Who knows where the expression “Gordon Bennett” came from?  It indicates mild surprise, astonishment even annoyance and according to my trusty Chambers probably comes from James Gordon Bennett (1743-1827), a US journalist.  Sadly, the explanation goes no further, so, really, we’re none the wiser and more research is required.  Suffice to say, though, it means that the admirable Sarah Bennett, just announced as the next PGA captain, successor to Bernard Gallacher, has always been Gordon to me.

The nickname is lacking in imagination but the appointment is not.  It’s quite, quite brilliant.

Bennett, head teaching professional at Three Rivers Golf & Country Club near Chelmsford and a Fellow of the PGA, was astonished when she was asked to take on the role.  “It was a complete and utter bolt out of the blue,” she said.  “It’s not something that’s remotely on your radar.  I kept thinking, ‘Really?  Really?  Is that right?’  I was stunned but I am extremely honoured, humbled and immensely proud to captain this historic association.”

Sarah Bennett (right) with friend and mentor Bev Lewis [pic courtesy of The PGA]

It was more than 100 years before the PGA, founded in 1901, appointed a woman as captain (in 2005), the late, much loved, much missed Beverley Lewis, an Essex girl like Bennett.  “It means so much to me following in the footsteps of my role model Bev,”  Bennett said.  “If it wasn’t for her, I wouldn’t be where I am today.  She used to coach me in her garden when I was 15 and we used to discuss my swing in her kitchen.  I really tested her knowledge!  She was always there for me as a mentor and friend, offering advice, support and encouragement during my career and my illness.”

The illness, a severe form of vestibular impairment, which affects the inner ear, meant that Bennett was bedridden for nearly three months in 2005 and couldn’t work for nearly five years.  She lost 95 per cent of her balance and was told she wouldn’t play golf again.  “It was pretty grim,” she said.  “I still have it but I just deal with it.  I kind of know when it’s coming.”

Bear in mind that this blog is not in the least bit medical but I think that Sarah is more of a Blimey O’Reilly than a Gordon Bennett when it comes to her recovery, a bit of a medical miracle from the sound of it.  She went through the sort of rehab that soldiers who’ve suffered severe head injuries and head trauma go through, exercising three to four hours a day “wearing a hole in the carpet” and eventually becoming involved in the Golf Fore Recovery initiative, using golf to help wounded and sick members of the Armed Forces.  She’s also involved in Canine Partners and has raised more than £20,000 to fund research into thymic carcinoma, a rare form of cancer that killed her close friend Wendy Lodder.

Sarah and Wendy [pic courtesy of The PGA].

How on earth did she cope with it all?

“I’m a bit tenacious and gritty – not stubborn, no, I will admit when I’m wrong but I don’t give up.  And I love what I do.”

In the blog’s humble opinion, the PGA couldn’t have made a better choice.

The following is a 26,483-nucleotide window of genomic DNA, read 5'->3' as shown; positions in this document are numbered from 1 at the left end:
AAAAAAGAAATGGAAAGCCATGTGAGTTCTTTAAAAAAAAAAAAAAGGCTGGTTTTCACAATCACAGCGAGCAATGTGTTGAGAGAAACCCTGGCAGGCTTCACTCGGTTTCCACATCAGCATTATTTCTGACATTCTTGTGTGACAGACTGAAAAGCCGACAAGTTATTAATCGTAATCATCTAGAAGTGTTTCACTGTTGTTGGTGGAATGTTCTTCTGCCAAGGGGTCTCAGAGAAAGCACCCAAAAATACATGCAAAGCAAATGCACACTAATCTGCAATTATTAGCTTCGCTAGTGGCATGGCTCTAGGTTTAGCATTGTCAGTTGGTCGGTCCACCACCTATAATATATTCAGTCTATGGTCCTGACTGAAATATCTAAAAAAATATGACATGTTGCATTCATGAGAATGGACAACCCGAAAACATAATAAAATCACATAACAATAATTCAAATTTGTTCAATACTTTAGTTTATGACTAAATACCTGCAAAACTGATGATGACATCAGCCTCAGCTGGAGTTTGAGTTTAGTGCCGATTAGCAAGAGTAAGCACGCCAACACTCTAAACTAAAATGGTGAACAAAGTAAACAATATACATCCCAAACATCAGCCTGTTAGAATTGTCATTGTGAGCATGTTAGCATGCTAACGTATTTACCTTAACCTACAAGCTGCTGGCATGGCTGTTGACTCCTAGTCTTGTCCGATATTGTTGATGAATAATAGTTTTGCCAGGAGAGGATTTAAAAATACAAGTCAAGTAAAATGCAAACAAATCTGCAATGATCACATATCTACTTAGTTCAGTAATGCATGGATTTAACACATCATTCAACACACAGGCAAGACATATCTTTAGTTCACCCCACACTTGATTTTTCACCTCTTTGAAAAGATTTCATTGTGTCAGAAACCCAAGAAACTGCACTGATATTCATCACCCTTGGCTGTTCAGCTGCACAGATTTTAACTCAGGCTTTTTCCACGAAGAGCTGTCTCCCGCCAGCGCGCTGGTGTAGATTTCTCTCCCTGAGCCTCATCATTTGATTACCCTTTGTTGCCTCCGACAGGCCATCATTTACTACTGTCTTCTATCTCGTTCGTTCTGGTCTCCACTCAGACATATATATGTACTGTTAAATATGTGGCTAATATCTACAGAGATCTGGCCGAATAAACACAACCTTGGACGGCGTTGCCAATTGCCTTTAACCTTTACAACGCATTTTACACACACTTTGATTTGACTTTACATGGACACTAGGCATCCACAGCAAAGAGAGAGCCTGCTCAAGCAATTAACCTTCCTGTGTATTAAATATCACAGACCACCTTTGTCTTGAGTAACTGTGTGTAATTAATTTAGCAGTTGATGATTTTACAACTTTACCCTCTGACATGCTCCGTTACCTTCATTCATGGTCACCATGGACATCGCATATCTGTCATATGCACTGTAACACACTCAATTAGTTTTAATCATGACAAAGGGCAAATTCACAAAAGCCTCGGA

The U.S. Open is under way on the West Course at Winged Foot in Mamaroneck, New York and I have to say I’m glad I’m not one of the ball spotters.  The rough is brutal, not long (and apparently an inch shorter on day one than it was during the practice rounds) but thick and all-consuming, gobbling up golf balls like some voracious predator in an Attenborough wildlife doc.  The spotters did their job well because I didn’t hear of anyone losing a ball, not even Phil Mickelson, who scarcely found a fairway on a calamitous day.  Safe to say, he’ll not be breaking his U.S. Open duck this year.

Really I just wanted an excuse to use this photograph from early in the week, showing just how hard it was to extricate your ball if you were a bit wayward.

Joaquin Niemann, contortionist of Chile, gives it his all [pic courtesy of the USGA and the incomparable Robert Beck]

Winged Foot is tough but at least its 18th hole is not disfigured by an ill-conceived backstop in a show-stopping shade of blue, an excrescence that played a far-too-prominent part in the ANA Inspiration at Mission Hills in Rancho Mirage, California, last week.  My understanding is that it was constructed to compensate for the lack of the grandstand that’s usually there behind the green and prevent balls from rolling into the water on the other side.  I think it was Laura Davies, commenting on television, who said that she’d always thought the grandstand should be on stilts, so that the water beyond the green would come into play, as it was designed to.

Of course, players going for the par 5 in two used the backstop as a failsafe, knowing they’d get a free drop and Mirim Lee, the eventual champion, did just that, then chipped in for the eagle 3 that secured her a place in a play-off with Nelly Korda and Brooke Henderson.  Lee and Henderson used the backstop again in the play-off, as they were entitled to but, really, when you think about it, the hole had been emasculated.  On the plus side, it kept the rulings and the drops relatively simple.

Couldn’t find a decent, useable photo of the blue advertising hoarding but here’s a remembrance of Dinahs past.

Charles Schulz was a keen golfer – probably a bit better than Snoopy – and often played in the pro-am the week of the Dinah Shore (now the ANA Inspiration).

And, finally, some photographs from the archives, simply because I came across them, of the Curtis Cup at Western Gailes in 1972.  Belle Robertson, on the right, has put her partner Diane Frearson (nee Robb, now Bailey) in the sand but notice what Diane is doing after extricating the ball:  she is smoothing out her footprints.  This was in the days before rakes, so will today’s inconsiderate trampers, too young to remember such privations, please take note…..


…..and learn.  PLEASE.